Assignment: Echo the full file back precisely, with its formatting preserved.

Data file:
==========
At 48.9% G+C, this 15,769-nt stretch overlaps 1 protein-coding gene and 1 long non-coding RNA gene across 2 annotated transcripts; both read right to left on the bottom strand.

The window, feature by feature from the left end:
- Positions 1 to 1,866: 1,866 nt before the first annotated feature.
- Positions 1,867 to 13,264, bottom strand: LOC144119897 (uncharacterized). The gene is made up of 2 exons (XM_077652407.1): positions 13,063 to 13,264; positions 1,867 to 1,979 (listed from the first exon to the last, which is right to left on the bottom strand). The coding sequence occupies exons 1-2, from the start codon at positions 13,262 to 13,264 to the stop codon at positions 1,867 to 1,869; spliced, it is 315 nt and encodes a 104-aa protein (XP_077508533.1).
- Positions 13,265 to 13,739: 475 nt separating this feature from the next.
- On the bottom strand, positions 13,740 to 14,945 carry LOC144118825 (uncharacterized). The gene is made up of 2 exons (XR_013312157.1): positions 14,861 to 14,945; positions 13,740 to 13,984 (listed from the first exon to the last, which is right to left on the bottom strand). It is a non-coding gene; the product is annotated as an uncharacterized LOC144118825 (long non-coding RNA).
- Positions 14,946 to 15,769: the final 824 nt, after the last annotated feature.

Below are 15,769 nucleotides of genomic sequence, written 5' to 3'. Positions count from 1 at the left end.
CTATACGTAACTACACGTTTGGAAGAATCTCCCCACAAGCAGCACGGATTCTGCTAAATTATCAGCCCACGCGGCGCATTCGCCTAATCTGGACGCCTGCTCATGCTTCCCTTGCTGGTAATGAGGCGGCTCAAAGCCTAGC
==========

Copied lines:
At 48.9% G+C, this 15,769-nt stretch overlaps 1 protein-coding gene and 1 long non-coding RNA gene across 2 annotated transcripts; both read right to left on the bottom strand.

The window, feature by feature from the left end:
- Positions 1 to 1,866: 1,866 nt before the first annotated feature.
- Positions 1,867 to 13,264, bottom strand: LOC144119897 (uncharacterized). The gene is made up of 2 exons (XM_077652407.1): positions 13,063 to 13,264; positions 1,867 to 1,979 (listed from the first exon to the last, which is right to left on the bottom strand). The coding sequence occupies exons 1-2, from the start codon at positions 13,262 to 13,264 to the stop codon at positions 1,867 to 1,869; spliced, it is 315 nt and encodes a 104-aa protein (XP_077508533.1).
- Positions 13,265 to 13,739: 475 nt separating this feature from the next.
- On the bottom strand, positions 13,740 to 14,945 carry LOC144118825 (uncharacterized). The gene is made up of 2 exons (XR_013312157.1): positions 14,861 to 14,945; positions 13,740 to 13,984 (listed from the first exon to the last, which is right to left on the bottom strand). It is a non-coding gene; the product is annotated as an uncharacterized LOC144118825 (long non-coding RNA).
- Positions 14,946 to 15,769: the final 824 nt, after the last annotated feature.

Below are 15,769 nucleotides of genomic sequence, written 5' to 3'. Positions count from 1 at the left end.
CTATACGTAACTACACGTTTGGAAGAATCTCCCCACAAGCAGCACGGATTCTGCTAAATTATCAGCCCACGCGGCGCATTCGCCTAATCTGGACGCCTGCTCATGCTTCCCTTGCTGGTAATGAGGCGGCTCAAAGCCTAGC